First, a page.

Great Recession remodeled Johnson City metro area’s business landscape

During the first examination of the Census Bureau’s Tri-Cities business patterns report, we established that region lost 635 firms in the 2007-2014 study period. Retail establishments and construction firms took the hardest hit. That was constant for both the Kingsport-Bristol and Johnson City metro areas.

Part 1 Tri-Cities business pattern overview 

Part 2 – Kingsport-Bristol 

In many ways, the Johnson City metro area suffered more from the recession than Kingsport-Bristol. Before the recession, it had the highest average private sector wage. But after over two years of private sector wage contraction, it dropped behind Kingsport-Bristol. And –  as more often not – ranked as the metro area with the lowest average private sector wage in the state.

The contradiction is Johnson City’s economy remains more vibrant than the rest of the region – at least on the surface. Compared to its pre-recession high, the metro area’s real GDP is down 0.4% from the pre-recession high. But its housing markets – both resale and new home construction – leads the region.  It also maintains its position in overall retail sales and consistently accounts for nearly half of the regional’s retail sales tax collections.

The Census Bureau’s Business Pattern study shows seven Johnson City metro business categories grew during the 2007-2014 study period. Here’s the third part of that study’s examination focusing on a total number of employees and annual payroll.

It’s a pattern story that shows not only what business sectors prospered and those that loss but is the beginning of a new benchmark for what the post-recession economy looks like.

The same caveat from the first report stands for this report. Since the study period ended in 2014, it misses the growth of 2015, which was the region’s best business economy in years, and some strong performance by the Johnson City metro economy. The sectors are ranked by those that grew the most during the study period followed those with the most total establishment losses. Spoiler alert: just because the number of establishment declined doesn’t necessarily mean that sector’s share of employees or payroll growth also declined.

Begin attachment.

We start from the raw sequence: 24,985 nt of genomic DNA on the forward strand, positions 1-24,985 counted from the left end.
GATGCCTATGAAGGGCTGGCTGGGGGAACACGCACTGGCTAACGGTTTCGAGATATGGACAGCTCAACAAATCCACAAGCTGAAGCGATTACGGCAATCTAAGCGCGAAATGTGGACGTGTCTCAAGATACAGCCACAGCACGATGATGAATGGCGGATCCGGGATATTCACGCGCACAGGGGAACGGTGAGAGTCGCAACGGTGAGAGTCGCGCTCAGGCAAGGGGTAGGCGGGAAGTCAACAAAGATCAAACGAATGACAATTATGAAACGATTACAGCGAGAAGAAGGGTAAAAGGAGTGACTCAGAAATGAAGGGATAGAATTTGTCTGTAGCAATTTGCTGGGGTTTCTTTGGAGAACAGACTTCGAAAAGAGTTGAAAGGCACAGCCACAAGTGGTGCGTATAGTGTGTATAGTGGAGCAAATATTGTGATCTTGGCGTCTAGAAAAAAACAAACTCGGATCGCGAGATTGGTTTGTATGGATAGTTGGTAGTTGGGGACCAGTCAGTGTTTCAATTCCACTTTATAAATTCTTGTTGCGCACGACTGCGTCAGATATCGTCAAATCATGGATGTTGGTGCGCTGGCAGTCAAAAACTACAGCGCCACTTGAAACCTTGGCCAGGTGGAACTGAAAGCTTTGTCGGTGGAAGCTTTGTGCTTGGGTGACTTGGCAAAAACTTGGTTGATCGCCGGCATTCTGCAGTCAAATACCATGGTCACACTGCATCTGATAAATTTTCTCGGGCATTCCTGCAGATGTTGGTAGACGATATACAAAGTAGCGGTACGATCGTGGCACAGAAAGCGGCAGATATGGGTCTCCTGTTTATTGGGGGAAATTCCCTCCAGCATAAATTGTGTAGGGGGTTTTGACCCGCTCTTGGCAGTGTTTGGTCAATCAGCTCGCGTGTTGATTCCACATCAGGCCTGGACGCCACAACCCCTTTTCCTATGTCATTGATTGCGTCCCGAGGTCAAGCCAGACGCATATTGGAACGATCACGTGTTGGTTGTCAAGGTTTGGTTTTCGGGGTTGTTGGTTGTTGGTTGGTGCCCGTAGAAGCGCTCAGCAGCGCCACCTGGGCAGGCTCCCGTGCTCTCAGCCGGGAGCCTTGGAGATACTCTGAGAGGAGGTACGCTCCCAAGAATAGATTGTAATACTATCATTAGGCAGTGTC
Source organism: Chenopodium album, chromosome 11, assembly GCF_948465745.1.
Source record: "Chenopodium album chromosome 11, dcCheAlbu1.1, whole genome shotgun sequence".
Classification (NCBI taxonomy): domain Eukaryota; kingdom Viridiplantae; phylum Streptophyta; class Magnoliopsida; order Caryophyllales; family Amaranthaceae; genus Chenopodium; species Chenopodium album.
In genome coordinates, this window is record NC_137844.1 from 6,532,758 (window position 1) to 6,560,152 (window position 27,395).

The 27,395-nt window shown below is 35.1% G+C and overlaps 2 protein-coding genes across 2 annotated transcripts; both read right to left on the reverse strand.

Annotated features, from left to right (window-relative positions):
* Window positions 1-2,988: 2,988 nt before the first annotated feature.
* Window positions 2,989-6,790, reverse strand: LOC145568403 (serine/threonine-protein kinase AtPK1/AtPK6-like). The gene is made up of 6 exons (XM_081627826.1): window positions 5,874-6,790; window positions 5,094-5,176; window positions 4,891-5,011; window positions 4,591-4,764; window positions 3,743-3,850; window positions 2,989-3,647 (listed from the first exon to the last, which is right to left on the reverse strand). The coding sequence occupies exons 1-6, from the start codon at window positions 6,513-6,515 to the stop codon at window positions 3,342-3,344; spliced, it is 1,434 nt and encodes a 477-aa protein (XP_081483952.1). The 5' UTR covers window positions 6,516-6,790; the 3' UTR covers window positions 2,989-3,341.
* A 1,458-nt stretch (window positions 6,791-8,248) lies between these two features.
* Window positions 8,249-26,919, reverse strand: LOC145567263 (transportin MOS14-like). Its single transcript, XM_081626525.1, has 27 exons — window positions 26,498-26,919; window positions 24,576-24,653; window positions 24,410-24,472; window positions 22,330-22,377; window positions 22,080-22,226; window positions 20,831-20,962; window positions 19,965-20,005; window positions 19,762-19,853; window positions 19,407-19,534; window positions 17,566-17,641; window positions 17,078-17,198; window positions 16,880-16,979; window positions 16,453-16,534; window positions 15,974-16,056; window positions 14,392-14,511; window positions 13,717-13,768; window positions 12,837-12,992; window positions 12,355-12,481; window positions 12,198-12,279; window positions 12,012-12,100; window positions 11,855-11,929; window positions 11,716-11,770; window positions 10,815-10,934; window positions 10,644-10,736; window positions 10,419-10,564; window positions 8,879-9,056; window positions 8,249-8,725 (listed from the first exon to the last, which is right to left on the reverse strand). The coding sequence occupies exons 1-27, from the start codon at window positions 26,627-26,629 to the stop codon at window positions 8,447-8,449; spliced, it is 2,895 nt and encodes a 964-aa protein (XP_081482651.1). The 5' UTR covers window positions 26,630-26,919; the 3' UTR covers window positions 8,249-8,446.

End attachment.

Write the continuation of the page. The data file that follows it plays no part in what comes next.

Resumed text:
The metro area lost 191 businesses during the recession. Total annual payroll was up 13.5%, so when adjusted for inflation workers saw a 1.2% buying power loss.


Health care is one of the metro area’s core industry, and it prospered during the recovery period. All three benchmarks were positive, and the annual payroll increase stood head and shoulders above the other sector. The number of establishments grew by 31 during the study period, and the number of employees increased by 2,761. The sector’s annual payroll also increased by 60.1%.


Although this sector doesn’t provide the highest quality jobs, the number and variety of food services outlets is prized by the area culture.

The number of establishments increased by 23, but total employment was down by 531. The total annual payroll was up 16.4% from the 2007 baseline so the buying power growth during the seven-year period was 2.2%.


The Census Bureau doesn’t offer much insight in this category. It lists an increase of seven establishments. But the total number of employees and annual payroll data was not listed.


This is another core sector and like health care grew across all benchmarks. Total number of establishments increased by five, the number of employees increased by 194 and the annual payroll was up 33.4%.


Although the total number of firms in this sector increased by two during the recovery, the number of employees declined by 864. Only two other sectors saw larger employee losses. It’s also not surprising that the sector’s total annual payroll took a 14.9% hit when you consider the number of workers who lost their jobs.